What you need to know about CWRU’s Reproductive Health Task Force

Grace Johnson, News Editor

Following the Supreme Court’s overturning of Roe v. Wade in the Dobbs v. Jackson Women’s Health Organization decision, many institutions around the country have been making efforts to ensure their students still have access to reproductive healthcare, including Case Western Reserve University.

Following the Supreme Court’s decision, President Eric Kaler sent an email to the CWRU community on June 24 announcing CWRU’s continued dedication to ensuring access to reproductive healthcare: “At this moment, we want to emphasize that Case Western Reserve is dedicated to providing all members of our community the support and information they need. We also are committed to the health and well-being of every member of our community—today and every day.”

In that same email, President Kaler announced that the administration would continue to keep the campus community informed as to changes in Ohio legislation regarding abortion and how CWRU would be approaching these potential changes. 

Almost a month later on July 18, the CWRU community received another email from President Kaler outlining a new website for reproductive health resources. This website is divided into three separate sections, one for student resources, one outlining membership for the Reproductive Health Task Force and another for faculty and staff resources. In addition, background and further information on the ruling is also provided to help with context and furthering knowledge for students and staff on this specific topic. 

Eleven days later on July 29, President Kaler announced the creation of the Reproductive Health Task Force and outlined the members of faculty and staff involved and leading this effort. Appointed to co-chair this organization are chief of staff Katie Brancato and deputy general counsel Gabrielle Lincoff. Student representation also matters, with Undergraduate Student President Ananya Hari acting as a sitting member.

In this same email, Kaler outlined the new Student Health Emergency Fund, which “will provide financial assistance with health-related travel, lodging and care.” This was made to help ensure that, despite potential changes to Ohio’s laws regarding abortion and reproductive healthcare, CWRU students would theoretically still have the ability to access this care regardless of socioeconomic status.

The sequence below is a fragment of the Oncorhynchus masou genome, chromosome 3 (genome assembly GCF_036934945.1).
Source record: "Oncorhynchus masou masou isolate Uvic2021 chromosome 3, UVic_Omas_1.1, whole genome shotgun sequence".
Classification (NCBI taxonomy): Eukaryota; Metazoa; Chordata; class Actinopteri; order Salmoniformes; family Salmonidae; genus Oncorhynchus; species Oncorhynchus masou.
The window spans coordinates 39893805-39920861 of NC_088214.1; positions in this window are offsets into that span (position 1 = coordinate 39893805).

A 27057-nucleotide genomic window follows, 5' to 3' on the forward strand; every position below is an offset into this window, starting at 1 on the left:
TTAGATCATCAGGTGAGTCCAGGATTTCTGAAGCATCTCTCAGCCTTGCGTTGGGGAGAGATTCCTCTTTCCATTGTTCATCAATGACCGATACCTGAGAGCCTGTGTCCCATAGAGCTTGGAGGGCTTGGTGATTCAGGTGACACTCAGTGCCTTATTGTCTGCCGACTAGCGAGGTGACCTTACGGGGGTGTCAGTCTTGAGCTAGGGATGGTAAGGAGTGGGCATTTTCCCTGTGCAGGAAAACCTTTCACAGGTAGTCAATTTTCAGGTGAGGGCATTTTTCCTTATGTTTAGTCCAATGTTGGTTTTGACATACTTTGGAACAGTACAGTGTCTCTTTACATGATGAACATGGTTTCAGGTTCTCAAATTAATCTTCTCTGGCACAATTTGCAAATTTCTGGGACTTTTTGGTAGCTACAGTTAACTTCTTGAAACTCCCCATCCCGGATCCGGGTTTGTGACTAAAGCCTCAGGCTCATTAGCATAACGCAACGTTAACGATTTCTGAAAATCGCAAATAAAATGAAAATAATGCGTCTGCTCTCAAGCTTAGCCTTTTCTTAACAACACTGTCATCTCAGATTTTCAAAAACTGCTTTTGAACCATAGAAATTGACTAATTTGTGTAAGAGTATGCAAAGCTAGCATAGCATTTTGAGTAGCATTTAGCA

Then, in September, the Task Force hosted a webinar for members of the CWRU community outlining their role and resources offered through their efforts. These include the aforementioned Student Health Emergency Fund; Reproductive Health Cards, which outline resources for students, faculty and staff; and Reproductive Health Kits, found in vending machines in the Flora Stone Mather Center for Women, the LGBT Center (both in Tinkham Veale University Center), the Office of Multicultural Affairs (Sears 409), the Office of Postdoctoral Affairs (Tomlinson Hall 215) and the Department of Athletics (Veale Convocation, Recreation and Athletic Center). The kits include condoms, pregnancy tests, Plan B contraception and related items. This webinar, coupled with an email to the community, also discussed other health-related vending machines located in Fribley Commons, Leutner Pavilion and the Health Education Campus that contain the aforementioned items along with ibuprofen and cough drops. As an added bonus, all of these items are free when you swipe your CaseID and your selection will remain confidential. 

This week, the Reproductive Health Task Force updated the CWRU community again, outlining Ohio updates and further CWRU efforts surrounding these changes. They announced the installation of the aforementioned vending machines and also announced that the “Task Force’s Academic Freedom Working Group is hosting three upcoming panel discussions on various aspects of reproductive health: religious perspectives, history, and workplace implications of U.S. Supreme Court’s June 24 ruling on abortion,” on Oct. 31, Nov. 8 and Nov. 30 (If you are interested in attending one of these sessions, you can sign up on CampusGroups).

These resources are incredibly important to CWRU students, especially with an impending election threatening the access to reproductive healthcare for citizens of Ohio and surrounding states. While these steps are incredibly important in helping the immediate CWRU community, not every community is so fortunate to have this access. Further, if you would like to get involved with the Task Force, email taskforcechairs@case.edu with questions, comments or suggestions regarding this issue.

Finally, if you would like to get involved in the overall governance process regarding access to reproductive healthcare, make sure to vote in this impending election, no matter your personal views on the matter. Make your voice heard in this larger sphere of influence and cast your ballot.